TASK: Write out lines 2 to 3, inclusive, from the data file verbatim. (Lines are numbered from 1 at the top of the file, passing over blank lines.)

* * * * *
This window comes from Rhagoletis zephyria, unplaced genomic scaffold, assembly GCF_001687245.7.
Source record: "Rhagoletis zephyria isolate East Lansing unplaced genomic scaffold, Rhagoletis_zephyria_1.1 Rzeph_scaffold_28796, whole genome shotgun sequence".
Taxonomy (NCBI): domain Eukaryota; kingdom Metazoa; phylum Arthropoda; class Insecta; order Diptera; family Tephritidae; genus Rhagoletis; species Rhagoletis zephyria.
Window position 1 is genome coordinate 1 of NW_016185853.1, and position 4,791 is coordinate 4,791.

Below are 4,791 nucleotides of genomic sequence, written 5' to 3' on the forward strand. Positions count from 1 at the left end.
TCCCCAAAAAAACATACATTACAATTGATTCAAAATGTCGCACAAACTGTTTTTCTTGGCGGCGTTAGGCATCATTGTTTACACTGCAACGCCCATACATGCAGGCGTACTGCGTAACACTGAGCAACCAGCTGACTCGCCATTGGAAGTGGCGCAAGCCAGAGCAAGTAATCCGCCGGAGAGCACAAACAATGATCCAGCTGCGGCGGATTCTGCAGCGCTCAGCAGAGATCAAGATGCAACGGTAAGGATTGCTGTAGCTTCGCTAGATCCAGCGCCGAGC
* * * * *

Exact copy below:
Source record: "Rhagoletis zephyria isolate East Lansing unplaced genomic scaffold, Rhagoletis_zephyria_1.1 Rzeph_scaffold_28796, whole genome shotgun sequence".
Taxonomy (NCBI): domain Eukaryota; kingdom Metazoa; phylum Arthropoda; class Insecta; order Diptera; family Tephritidae; genus Rhagoletis; species Rhagoletis zephyria.